God has not only acted, and spoken, but the divine speech, recording and explaining the divine activity, has been committed to writing. Scripture is God’s Word written. God’s words through men’s words, spoken through human mouths and written through human hands; the Bible has both 100 per cent human and divine authorship (2 Timothy 3:16; cf. 2 Peter 3:16).

But the God who spoke centuries ago is not silent today. Scripture is not a museum of ancient documents in which the words of God a preserved. On the contrary, it is a living Word to living people from the living God; a contemporary message for a contemporary world. (Hebrews 4:12; e.g Hebrews 3:7). God still speaks through what he has spoken. That is, God speaks to us today through the Scriptures.

We must guard against two opposite errors in thinking: The first is that, though God spoke in ancient times, God is silent today. The second is the claim that God is indeed speaking today, but his Word has little if not nothing to do with Scripture. God has spoken, and God speaks, and it is through what he has spoken that he speaks. We must keep the Word and the Spirit together, for apart from the Spirit, the Word is dead, but apart from the Word, the Spirit is unknown.

But not only has God spoken, and continue to speak through what he has spoken, but when he speaks he acts. God’s Word is powerful. The Word does more than explain God’s actions, it is in itself active. God accomplishes his purpose by his Word (Isaiah 55:11; Hebrews 4:12). God’s Word is so different from ours, because in his Word his speech and actions are combined.

The Church of God

The universe was formed by God's Word and is sustained by it. So too, the Church is the creation of God by his Word, and as God’s ‘new creation’, it is as dependant upon his Word as his first creation (the universe). Not only has he brought it into being, but he maintains and sustains it, directs and sanctifies it, reforms and renews it through that same Word. The Word of God is the scepter by which Christ rules the Church and the food with which he nourishes it. That is, the Church lives by the Word of God in the Bible.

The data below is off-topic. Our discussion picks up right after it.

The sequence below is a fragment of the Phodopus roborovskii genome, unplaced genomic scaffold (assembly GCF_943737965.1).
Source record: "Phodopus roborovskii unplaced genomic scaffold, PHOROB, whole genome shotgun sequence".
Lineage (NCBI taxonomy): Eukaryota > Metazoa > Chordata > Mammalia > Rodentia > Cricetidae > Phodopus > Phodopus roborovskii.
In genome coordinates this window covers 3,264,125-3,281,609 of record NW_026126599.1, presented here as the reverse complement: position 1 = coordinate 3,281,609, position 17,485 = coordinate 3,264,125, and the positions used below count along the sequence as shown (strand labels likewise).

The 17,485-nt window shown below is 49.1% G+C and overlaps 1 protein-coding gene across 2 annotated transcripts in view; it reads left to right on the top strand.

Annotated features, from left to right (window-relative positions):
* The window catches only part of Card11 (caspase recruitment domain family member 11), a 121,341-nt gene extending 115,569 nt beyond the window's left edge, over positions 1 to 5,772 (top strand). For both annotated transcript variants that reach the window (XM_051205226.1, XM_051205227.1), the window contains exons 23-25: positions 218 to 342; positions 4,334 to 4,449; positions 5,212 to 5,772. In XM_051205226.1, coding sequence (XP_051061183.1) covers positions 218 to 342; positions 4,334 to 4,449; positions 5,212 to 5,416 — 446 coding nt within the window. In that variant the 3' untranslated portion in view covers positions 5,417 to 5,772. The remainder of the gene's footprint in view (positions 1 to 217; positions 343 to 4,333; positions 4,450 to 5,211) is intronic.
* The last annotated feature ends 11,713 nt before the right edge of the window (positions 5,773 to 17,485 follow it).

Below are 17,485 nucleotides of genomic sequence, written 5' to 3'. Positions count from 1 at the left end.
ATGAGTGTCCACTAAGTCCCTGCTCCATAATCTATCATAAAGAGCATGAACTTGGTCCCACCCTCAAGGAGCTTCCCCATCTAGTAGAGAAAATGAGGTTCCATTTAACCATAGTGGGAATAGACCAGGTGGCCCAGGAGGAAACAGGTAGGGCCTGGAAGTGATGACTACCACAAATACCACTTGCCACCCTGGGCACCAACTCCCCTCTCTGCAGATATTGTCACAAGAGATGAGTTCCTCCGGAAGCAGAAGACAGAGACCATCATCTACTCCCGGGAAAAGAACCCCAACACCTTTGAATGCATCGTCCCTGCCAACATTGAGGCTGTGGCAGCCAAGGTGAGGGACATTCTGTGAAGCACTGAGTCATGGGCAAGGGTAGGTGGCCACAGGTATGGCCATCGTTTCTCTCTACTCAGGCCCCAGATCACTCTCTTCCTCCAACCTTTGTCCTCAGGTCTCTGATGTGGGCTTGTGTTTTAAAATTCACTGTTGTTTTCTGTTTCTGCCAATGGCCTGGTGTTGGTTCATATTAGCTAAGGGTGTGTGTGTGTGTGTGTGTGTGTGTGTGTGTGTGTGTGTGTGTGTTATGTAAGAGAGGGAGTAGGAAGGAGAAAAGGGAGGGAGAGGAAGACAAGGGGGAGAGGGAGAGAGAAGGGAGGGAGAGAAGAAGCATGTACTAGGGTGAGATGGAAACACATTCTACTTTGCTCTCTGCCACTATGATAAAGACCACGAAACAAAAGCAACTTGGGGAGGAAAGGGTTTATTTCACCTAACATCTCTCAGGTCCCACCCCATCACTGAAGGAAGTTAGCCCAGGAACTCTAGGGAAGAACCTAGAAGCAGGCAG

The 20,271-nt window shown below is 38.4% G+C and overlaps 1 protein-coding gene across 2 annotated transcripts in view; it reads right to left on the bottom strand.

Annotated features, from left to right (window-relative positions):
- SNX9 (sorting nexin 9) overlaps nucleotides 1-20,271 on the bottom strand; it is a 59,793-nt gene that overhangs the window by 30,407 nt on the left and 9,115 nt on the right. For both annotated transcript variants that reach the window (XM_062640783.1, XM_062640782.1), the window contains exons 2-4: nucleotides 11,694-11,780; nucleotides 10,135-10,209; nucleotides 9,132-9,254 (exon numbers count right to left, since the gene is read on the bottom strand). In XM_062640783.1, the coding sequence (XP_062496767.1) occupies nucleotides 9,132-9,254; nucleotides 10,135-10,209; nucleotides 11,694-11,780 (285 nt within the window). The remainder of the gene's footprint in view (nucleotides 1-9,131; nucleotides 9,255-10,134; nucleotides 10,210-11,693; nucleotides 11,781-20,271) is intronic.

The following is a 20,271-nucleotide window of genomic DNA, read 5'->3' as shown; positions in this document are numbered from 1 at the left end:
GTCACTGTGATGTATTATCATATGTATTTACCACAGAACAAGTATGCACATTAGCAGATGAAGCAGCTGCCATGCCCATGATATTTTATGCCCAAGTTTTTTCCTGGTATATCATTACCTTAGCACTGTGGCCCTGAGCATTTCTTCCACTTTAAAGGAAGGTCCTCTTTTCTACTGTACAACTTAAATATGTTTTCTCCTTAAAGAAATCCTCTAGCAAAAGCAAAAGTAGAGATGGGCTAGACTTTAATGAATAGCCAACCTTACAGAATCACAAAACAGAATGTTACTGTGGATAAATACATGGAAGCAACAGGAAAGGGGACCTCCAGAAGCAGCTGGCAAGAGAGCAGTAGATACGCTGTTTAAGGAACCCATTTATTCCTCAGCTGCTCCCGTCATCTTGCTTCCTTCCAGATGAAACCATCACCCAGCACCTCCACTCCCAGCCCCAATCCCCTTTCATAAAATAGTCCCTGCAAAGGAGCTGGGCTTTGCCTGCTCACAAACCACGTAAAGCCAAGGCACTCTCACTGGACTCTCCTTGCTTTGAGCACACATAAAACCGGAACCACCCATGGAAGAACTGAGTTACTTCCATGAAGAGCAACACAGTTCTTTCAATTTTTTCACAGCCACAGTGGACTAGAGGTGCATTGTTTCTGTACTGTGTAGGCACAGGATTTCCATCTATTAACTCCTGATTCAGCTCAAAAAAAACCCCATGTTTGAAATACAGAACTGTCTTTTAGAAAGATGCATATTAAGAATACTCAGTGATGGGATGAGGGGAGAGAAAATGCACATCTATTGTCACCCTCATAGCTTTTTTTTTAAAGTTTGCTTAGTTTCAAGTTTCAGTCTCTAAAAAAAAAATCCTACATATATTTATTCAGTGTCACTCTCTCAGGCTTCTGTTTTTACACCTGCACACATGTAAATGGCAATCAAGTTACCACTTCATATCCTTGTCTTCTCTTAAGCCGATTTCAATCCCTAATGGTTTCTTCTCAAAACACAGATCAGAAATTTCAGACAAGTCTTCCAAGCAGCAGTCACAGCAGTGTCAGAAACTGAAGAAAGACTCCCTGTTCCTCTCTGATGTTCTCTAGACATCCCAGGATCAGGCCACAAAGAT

'The quality of preaching and the spirit and life of the church have advanced or declined together' (Stott, 1982). The spirit and life and growth of the Church is dependant on the quality of the teaching of God's word in the Church. The nature and function of 'ministry' in the Church is 'pastoral'. It is a ministry of the Word where the chief responsibility of pastors who ‘tend’ the sheep is to ‘feed’ them the Word of God; 'leading' them to obey the Word of God, and 'protecting' them from false teaching and godlessness by teaching them accurately the Word of God (Ezekiel 34:1-3; Psalm 23:1,2; John 10:9; 21:15,17; 1 Peter 5:2; Acts 20:28; Ephesians 4:11).


Stott, John. I believe in Preaching, Hodder and Stoughton, 1982. | joe towns: christian discussion on pentecost, charisma, pentecostal and charismatic beliefs, the Bible and Jesus; including the origin and history of pentecostalism, baptism in the Holy Spirit, speaking in tongues, gifts and miracles, divine healing and word of faith, prosperity and wealth, praise and worship, guidance and hearing the voice of the Holy Spirit.